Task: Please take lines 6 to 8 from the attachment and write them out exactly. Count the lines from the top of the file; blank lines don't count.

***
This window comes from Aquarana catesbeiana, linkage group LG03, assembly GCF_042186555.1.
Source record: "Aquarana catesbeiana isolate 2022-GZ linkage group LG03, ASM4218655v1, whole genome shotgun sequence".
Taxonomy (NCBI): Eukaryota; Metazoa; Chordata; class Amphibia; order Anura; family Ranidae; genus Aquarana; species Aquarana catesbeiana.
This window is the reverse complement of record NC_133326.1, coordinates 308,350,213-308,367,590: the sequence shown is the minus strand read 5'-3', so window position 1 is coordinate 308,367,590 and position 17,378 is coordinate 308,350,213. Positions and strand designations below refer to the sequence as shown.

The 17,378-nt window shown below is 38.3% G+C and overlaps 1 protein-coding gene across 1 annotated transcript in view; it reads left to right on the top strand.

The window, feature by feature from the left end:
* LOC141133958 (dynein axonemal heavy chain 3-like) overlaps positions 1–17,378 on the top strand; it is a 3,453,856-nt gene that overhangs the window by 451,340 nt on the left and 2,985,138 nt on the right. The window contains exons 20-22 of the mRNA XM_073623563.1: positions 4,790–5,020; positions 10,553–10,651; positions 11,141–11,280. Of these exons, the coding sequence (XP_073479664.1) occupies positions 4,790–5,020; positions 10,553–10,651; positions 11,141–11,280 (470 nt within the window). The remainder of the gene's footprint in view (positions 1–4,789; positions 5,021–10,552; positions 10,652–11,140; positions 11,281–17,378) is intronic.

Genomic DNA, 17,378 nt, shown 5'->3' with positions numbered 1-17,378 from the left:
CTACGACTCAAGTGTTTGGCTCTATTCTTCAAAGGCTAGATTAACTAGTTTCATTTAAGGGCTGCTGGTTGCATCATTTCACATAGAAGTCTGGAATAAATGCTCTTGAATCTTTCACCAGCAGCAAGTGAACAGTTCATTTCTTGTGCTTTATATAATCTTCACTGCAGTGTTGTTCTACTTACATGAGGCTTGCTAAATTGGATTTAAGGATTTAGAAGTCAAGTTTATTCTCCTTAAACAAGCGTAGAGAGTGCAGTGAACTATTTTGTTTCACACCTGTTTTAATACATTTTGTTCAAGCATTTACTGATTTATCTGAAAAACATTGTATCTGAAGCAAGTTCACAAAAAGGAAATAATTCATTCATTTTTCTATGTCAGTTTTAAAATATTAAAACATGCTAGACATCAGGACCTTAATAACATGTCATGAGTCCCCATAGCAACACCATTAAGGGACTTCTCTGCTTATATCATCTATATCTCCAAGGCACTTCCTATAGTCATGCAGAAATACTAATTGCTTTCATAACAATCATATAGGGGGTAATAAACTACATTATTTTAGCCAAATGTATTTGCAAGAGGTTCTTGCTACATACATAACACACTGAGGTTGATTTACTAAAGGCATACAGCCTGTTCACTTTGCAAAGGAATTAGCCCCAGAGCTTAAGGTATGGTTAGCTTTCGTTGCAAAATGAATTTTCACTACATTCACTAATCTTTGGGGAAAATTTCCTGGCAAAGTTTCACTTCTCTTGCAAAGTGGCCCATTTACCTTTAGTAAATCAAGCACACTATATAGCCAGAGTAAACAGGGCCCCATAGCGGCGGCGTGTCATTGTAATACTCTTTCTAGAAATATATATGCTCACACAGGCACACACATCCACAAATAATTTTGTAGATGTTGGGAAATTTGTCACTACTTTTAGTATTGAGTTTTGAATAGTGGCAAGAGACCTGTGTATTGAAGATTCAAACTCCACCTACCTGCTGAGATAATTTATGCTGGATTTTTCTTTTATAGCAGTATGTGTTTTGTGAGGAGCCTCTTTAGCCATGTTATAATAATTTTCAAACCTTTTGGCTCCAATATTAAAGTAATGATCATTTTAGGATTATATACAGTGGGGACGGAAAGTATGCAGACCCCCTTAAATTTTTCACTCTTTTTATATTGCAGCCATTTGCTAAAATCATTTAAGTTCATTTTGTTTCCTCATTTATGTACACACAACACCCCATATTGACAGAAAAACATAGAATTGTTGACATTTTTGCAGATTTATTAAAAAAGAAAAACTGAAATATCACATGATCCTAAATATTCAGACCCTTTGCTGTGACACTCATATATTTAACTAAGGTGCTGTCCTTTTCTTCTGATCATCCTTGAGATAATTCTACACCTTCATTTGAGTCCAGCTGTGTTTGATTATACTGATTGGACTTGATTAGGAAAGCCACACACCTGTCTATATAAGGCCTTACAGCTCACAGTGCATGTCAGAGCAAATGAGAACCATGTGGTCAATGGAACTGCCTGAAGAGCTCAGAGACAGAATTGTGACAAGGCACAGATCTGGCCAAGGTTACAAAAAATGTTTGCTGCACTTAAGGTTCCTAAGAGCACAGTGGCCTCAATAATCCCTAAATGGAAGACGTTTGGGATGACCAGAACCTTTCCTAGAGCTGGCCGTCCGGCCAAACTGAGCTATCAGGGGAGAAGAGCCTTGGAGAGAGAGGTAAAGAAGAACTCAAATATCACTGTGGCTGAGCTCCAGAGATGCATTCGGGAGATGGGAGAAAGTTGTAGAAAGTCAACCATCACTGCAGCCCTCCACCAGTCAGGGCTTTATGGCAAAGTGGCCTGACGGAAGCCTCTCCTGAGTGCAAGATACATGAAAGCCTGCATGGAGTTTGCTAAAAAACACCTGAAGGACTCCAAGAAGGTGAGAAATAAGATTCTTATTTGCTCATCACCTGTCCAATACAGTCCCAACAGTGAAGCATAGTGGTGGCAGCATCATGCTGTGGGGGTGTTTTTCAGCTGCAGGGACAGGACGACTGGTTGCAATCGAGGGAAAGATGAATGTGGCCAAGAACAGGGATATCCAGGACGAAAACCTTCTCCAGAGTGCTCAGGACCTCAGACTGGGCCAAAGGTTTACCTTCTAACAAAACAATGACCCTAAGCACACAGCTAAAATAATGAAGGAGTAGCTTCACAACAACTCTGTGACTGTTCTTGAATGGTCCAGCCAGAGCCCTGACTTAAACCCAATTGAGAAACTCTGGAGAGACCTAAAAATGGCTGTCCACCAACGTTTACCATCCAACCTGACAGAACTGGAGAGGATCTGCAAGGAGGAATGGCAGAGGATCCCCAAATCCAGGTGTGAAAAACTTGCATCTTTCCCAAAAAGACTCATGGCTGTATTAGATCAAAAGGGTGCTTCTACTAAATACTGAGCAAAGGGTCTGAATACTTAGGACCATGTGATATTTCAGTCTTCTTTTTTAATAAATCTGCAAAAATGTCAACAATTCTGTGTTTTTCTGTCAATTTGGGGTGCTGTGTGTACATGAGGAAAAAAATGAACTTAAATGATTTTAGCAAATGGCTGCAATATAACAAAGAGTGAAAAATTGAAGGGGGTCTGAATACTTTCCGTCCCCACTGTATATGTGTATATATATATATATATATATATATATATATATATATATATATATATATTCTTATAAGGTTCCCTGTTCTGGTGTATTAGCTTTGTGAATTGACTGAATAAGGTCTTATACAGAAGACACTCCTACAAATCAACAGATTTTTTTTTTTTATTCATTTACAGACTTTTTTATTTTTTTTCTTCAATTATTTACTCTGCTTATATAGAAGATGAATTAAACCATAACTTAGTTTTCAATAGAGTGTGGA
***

The window, feature by feature from the left end:
* LOC141133958 (dynein axonemal heavy chain 3-like) overlaps positions 1–17,378 on the top strand; it is a 3,453,856-nt gene that overhangs the window by 451,340 nt on the left and 2,985,138 nt on the right. The window contains exons 20-22 of the mRNA XM_073623563.1: positions 4,790–5,020; positions 10,553–10,651; positions 11,141–11,280. Of these exons, the coding sequence (XP_073479664.1) occupies positions 4,790–5,020; positions 10,553–10,651; positions 11,141–11,280 (470 nt within the window). The remainder of the gene's footprint in view (positions 1–4,789; positions 5,021–10,552; positions 10,652–11,140; positions 11,281–17,378) is intronic.

Genomic DNA, 17,378 nt, shown 5'->3' with positions numbered 1-17,378 from the left: